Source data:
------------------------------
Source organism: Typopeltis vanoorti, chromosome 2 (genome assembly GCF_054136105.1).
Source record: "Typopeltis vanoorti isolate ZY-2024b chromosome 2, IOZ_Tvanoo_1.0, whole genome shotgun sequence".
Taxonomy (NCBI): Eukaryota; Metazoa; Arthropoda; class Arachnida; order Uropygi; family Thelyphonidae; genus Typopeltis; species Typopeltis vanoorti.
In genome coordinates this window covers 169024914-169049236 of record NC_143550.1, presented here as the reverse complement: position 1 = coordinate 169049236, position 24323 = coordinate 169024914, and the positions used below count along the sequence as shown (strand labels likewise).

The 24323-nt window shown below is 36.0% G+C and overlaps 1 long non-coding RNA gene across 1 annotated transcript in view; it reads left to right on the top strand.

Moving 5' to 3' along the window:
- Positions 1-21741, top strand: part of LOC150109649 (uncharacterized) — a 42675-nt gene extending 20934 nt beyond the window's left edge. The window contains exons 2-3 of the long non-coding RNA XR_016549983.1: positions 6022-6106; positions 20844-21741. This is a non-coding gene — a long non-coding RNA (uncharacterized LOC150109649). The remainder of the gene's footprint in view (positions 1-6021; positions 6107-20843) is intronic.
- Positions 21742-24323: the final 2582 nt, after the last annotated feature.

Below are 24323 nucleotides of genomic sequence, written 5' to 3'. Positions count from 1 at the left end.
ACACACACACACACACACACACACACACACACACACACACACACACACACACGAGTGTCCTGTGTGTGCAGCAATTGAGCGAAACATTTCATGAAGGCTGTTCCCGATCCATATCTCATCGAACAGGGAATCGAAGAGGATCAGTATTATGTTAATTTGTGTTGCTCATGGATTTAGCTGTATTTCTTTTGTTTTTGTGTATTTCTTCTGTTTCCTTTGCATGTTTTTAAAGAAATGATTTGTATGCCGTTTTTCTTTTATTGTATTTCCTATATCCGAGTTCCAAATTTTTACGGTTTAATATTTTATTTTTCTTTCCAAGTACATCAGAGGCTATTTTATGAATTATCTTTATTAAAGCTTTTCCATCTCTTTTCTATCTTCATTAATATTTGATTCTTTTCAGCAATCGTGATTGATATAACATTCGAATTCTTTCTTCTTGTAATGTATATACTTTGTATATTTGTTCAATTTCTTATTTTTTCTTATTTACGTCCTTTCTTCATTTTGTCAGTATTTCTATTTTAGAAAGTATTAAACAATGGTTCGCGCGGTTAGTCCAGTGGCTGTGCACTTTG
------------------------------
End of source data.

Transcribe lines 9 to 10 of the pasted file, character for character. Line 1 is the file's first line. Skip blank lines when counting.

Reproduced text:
Below are 24323 nucleotides of genomic sequence, written 5' to 3'. Positions count from 1 at the left end.
ACACACACACACACACACACACACACACACACACACACACACACACACACACGAGTGTCCTGTGTGTGCAGCAATTGAGCGAAACATTTCATGAAGGCTGTTCCCGATCCATATCTCATCGAACAGGGAATCGAAGAGGATCAGTATTATGTTAATTTGTGTTGCTCATGGATTTAGCTGTATTTCTTTTGTTTTTGTGTATTTCTTCTGTTTCCTTTGCATGTTTTTAAAGAAATGATTTGTATGCCGTTTTTCTTTTATTGTATTTCCTATATCCGAGTTCCAAATTTTTACGGTTTAATATTTTATTTTTCTTTCCAAGTACATCAGAGGCTATTTTATGAATTATCTTTATTAAAGCTTTTCCATCTCTTTTCTATCTTCATTAATATTTGATTCTTTTCAGCAATCGTGATTGATATAACATTCGAATTCTTTCTTCTTGTAATGTATATACTTTGTATATTTGTTCAATTTCTTATTTTTTCTTATTTACGTCCTTTCTTCATTTTGTCAGTATTTCTATTTTAGAAAGTATTAAACAATGGTTCGCGCGGTTAGTCCAGTGGCTGTGCACTTTG